- Special Sections
- Public Notices
In a few weeks, Owen County families, some of whom have traveled many miles to return home, will gather to celebrate Thanksgiving.
Most dinners will feature “Mr. Turkey,” complemented by potatoes and gravy, vegetables, rolls, and a variety of pies served in the good old-fashioned Owen County way.
Every year, a few days before Thanksgiving, the President of the United States pardons a live turkey presented to him by the National Turkey Federation. No one knows for sure when this tradition began. Some claim President Harry S. Truman was the first to bestow clemency on the presidential gobbler, but others lay the honor at the feet of Abraham Lincoln.
Supposedly, Lincoln’s 10-year-old son named a turkey given to Honest Abe in 1863. “Jack” was given a reprieve from being the guest of honor at the dinner table when Tad Lincoln burst into one of his father’s cabinet meetings to successfully plead for sparing the bird’s life.
There are so many homespun tales about Abraham Lincoln, it is difficult to ascertain whether this one is true, but the tradition of turkey pardoning continues today — and the reprieved bird continues to live out his life in a petting zoo or on a farm.
The first Thanksgiving is attributed to the Pilgrims who gathered to give thanks to God for their survival through the previous hard winter. In 1777, the Continental Congress wrote the first National Proclamation of Thanksgiving stating in part: “For as much as it is the indispensable duty of all men to adore the superintending providence of Almighty God; to acknowledge with gratitude their obligation to him for benefits received, and to implore such farther blessings as they stand in need of; And it having pleased Him in his abundant mercy, not only to continue to us the innumerable bounties of His common providence; but also to smile upon us in the prosecution of a just and necessary (Revolutionary) War ...”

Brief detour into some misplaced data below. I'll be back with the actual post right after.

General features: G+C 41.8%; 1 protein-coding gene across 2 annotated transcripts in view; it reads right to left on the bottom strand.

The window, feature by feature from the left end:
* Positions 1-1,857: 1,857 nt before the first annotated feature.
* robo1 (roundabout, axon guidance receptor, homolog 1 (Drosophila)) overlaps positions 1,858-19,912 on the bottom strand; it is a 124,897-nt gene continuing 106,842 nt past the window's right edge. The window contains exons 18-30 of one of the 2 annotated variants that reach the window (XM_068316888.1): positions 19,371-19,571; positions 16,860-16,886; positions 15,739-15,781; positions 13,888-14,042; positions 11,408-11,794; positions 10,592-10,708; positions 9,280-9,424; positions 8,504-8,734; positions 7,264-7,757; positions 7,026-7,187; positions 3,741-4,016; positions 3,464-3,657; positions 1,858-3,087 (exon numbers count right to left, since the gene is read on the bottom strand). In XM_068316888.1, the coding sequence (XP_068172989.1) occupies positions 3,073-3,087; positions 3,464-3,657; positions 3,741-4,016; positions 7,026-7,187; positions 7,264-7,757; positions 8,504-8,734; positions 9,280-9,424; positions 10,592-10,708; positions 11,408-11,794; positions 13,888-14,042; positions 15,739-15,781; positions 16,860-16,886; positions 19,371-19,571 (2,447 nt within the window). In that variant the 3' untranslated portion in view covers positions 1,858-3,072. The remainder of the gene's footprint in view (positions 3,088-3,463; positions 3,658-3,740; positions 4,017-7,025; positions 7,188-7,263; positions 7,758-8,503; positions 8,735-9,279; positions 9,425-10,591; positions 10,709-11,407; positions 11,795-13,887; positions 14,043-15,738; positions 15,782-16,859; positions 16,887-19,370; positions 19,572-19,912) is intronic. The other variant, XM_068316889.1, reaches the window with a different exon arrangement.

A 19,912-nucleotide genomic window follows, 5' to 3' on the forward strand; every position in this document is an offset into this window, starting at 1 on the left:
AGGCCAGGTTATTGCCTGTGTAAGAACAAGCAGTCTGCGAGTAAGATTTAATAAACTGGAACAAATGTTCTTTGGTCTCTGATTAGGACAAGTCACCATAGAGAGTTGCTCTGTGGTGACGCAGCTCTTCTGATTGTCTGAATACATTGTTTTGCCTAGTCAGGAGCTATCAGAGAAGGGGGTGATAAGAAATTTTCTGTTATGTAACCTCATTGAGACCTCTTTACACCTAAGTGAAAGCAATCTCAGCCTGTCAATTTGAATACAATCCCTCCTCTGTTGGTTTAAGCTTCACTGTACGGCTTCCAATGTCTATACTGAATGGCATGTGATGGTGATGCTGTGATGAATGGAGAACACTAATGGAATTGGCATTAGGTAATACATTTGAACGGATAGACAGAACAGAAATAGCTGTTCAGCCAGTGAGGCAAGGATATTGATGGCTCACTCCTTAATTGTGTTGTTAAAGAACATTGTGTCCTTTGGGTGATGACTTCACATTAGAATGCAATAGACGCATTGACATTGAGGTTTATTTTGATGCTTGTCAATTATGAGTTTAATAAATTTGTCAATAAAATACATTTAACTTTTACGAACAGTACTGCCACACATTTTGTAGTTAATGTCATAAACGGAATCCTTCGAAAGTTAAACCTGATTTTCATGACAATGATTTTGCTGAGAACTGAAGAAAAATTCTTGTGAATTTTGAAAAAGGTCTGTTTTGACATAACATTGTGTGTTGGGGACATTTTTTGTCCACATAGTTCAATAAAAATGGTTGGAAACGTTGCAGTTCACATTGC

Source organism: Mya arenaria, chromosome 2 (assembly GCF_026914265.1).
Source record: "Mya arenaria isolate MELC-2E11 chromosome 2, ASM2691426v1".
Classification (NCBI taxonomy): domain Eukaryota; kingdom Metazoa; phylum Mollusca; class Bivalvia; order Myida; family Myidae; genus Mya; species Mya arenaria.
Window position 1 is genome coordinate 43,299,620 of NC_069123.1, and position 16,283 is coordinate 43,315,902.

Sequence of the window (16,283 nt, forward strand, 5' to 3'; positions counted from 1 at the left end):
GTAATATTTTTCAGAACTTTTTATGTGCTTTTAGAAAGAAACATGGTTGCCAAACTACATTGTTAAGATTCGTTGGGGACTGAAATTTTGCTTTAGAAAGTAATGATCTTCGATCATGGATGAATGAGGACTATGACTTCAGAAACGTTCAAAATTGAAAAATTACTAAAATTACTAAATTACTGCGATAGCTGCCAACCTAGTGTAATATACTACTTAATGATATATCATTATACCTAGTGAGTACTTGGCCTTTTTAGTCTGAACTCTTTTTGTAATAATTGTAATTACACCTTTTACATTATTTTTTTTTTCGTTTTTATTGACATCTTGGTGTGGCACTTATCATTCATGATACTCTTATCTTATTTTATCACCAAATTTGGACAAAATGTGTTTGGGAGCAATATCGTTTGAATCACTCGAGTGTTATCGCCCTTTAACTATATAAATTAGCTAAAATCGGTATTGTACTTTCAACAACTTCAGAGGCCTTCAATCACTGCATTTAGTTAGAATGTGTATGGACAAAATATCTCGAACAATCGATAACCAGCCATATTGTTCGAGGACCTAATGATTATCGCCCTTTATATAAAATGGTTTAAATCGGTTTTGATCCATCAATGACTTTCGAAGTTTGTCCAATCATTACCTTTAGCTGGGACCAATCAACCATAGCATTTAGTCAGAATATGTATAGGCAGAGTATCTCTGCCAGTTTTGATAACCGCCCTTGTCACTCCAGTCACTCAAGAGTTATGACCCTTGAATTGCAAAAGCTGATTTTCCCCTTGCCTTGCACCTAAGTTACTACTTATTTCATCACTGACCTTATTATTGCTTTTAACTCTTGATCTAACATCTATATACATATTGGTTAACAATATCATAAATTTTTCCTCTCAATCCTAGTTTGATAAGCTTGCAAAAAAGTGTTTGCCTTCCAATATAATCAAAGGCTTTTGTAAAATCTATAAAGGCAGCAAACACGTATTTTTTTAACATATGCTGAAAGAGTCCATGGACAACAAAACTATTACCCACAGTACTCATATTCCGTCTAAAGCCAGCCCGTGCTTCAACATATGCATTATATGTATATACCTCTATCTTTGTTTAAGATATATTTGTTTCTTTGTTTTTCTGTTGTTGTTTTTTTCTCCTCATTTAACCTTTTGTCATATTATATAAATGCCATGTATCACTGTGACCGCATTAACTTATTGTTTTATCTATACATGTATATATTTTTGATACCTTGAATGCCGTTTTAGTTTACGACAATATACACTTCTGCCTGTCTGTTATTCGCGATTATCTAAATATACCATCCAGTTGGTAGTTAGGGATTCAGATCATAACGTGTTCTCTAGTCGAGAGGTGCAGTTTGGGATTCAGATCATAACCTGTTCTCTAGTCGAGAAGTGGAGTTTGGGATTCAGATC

On Oct. 3, 1789, President George Washington made a proclamation and created the first Thanksgiving Day designated by the national government of the United States. Both houses of Congress requested President Washington “to recommend to the people of the United States a day of public thanksgiving and prayer to be observed by acknowledging with grateful hearts the many signal favors of Almighty God ...”
When hard times hit Owen County, a chicken might grace the table instead of a turkey, but be assured, Owen countians continued to gather to give thanks for their blessings and to enjoy the fellowship of family and friends. Those whose circumstances left them with little food were invited to a neighbor’s house to enjoy a repast with their friends.
The Owen County Historical Society will celebrate the blessings of the past year at the I.O.O.F. Hall Thursday, Nov. 11, at 6:30 for our annual Thanksgiving dinner.
James Bondurant, pastor of Old Cedar Baptist Church, will be the special guest speaker. Brother Bondurant was raised on a farm located just across Elkhorn Creek from Peaks Mill. Making a living at farming was difficult, and it wasn’t long before James was called by the Lord. When Old Cedar Baptist lost their minister, Lela Maude Hawkins asked Brother Bondurant to “fill in” for Sunday morning services. That first Sunday only 11 people were in attendance, 5 of whom included James and his family; yet in Brother Bondurant’s own words, “After a few Sundays, I cared more about that little church than my own personal goals in life.” Although the Bondurants no longer raise crops of tobacco and corn, their farm serves as an extension to their ministry, as they host children’s Pony Camps, with opportunities to witness about the Lord from the saddle.
Please join us for fellowship, an enjoyable meal, and a Thanksgiving message by Pastor James Bondurant.